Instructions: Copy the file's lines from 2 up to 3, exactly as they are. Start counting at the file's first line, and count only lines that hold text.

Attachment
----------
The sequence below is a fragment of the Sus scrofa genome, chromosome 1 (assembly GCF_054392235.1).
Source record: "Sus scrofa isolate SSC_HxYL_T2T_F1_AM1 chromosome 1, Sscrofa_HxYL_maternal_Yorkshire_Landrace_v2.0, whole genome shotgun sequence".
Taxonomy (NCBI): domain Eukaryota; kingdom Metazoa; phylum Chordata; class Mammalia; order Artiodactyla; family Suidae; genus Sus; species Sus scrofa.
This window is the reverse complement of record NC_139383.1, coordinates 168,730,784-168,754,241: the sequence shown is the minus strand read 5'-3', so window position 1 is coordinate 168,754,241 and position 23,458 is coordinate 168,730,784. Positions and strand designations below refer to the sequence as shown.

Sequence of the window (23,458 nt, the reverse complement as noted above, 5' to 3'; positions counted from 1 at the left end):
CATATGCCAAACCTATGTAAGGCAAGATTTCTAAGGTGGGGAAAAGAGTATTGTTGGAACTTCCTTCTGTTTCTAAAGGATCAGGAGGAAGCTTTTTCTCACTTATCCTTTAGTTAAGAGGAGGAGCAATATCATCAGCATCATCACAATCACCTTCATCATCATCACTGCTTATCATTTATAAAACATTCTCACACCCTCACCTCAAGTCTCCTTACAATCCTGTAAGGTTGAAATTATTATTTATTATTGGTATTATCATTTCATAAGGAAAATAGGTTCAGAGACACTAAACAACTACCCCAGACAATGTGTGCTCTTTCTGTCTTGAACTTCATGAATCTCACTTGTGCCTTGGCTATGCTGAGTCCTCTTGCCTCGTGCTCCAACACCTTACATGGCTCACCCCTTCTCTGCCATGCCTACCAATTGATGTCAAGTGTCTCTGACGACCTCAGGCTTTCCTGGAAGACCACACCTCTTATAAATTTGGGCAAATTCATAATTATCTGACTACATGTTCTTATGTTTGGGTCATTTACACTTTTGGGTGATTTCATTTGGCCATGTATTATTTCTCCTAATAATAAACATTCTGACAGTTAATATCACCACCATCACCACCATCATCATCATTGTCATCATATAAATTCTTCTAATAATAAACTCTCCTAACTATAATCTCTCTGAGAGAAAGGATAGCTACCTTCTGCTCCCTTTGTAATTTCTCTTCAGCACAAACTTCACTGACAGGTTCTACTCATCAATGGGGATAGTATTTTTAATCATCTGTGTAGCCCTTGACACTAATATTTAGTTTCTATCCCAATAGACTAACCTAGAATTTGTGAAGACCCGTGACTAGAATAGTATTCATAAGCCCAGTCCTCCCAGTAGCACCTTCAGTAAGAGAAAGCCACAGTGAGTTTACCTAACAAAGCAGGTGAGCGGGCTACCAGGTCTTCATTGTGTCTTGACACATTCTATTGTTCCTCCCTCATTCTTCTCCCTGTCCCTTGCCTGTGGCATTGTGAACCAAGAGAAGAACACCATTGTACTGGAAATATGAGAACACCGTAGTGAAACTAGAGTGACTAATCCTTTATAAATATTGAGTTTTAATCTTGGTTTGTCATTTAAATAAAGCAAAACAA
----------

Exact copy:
Source record: "Sus scrofa isolate SSC_HxYL_T2T_F1_AM1 chromosome 1, Sscrofa_HxYL_maternal_Yorkshire_Landrace_v2.0, whole genome shotgun sequence".
Taxonomy (NCBI): domain Eukaryota; kingdom Metazoa; phylum Chordata; class Mammalia; order Artiodactyla; family Suidae; genus Sus; species Sus scrofa.